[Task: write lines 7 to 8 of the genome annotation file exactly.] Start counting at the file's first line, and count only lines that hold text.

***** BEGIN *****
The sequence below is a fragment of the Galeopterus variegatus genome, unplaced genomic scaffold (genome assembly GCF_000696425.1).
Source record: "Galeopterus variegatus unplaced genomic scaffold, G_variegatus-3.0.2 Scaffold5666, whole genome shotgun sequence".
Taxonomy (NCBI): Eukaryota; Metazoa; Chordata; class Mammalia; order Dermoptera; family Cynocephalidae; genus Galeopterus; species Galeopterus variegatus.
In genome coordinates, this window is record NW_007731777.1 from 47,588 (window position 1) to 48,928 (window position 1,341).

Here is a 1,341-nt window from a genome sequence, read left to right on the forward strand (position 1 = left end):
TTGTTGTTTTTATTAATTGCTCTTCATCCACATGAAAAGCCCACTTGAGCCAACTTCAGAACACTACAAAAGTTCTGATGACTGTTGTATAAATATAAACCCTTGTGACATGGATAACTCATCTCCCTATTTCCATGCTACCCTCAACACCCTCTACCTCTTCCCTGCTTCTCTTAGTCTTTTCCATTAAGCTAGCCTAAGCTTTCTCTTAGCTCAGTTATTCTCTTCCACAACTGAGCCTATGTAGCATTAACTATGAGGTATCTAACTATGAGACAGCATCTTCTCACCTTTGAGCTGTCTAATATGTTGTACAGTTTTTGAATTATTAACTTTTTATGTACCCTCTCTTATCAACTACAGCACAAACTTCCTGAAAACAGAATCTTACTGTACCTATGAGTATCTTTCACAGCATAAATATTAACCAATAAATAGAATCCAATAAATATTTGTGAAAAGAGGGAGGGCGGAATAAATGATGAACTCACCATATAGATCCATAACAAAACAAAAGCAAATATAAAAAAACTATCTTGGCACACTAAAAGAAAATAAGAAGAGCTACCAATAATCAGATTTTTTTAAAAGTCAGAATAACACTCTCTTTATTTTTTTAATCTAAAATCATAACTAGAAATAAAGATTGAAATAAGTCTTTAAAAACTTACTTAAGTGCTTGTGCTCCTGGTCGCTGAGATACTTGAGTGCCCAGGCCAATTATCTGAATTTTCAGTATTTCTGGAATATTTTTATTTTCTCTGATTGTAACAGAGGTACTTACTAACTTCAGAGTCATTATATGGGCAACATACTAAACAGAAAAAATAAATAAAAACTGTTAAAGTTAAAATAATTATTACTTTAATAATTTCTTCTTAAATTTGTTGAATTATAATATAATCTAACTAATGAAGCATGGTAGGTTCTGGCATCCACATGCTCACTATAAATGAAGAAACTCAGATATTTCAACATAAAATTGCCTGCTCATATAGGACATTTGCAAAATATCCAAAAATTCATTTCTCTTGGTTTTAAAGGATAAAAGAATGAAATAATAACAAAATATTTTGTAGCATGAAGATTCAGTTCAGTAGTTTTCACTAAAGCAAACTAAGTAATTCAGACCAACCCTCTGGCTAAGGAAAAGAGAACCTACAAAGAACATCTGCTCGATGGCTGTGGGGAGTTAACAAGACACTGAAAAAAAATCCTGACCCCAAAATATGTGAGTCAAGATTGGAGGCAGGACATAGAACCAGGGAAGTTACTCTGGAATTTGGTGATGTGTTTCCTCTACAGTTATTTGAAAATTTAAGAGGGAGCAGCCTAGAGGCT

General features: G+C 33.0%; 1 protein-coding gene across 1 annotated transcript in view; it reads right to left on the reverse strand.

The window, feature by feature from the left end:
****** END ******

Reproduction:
General features: G+C 33.0%; 1 protein-coding gene across 1 annotated transcript in view; it reads right to left on the reverse strand.

The window, feature by feature from the left end: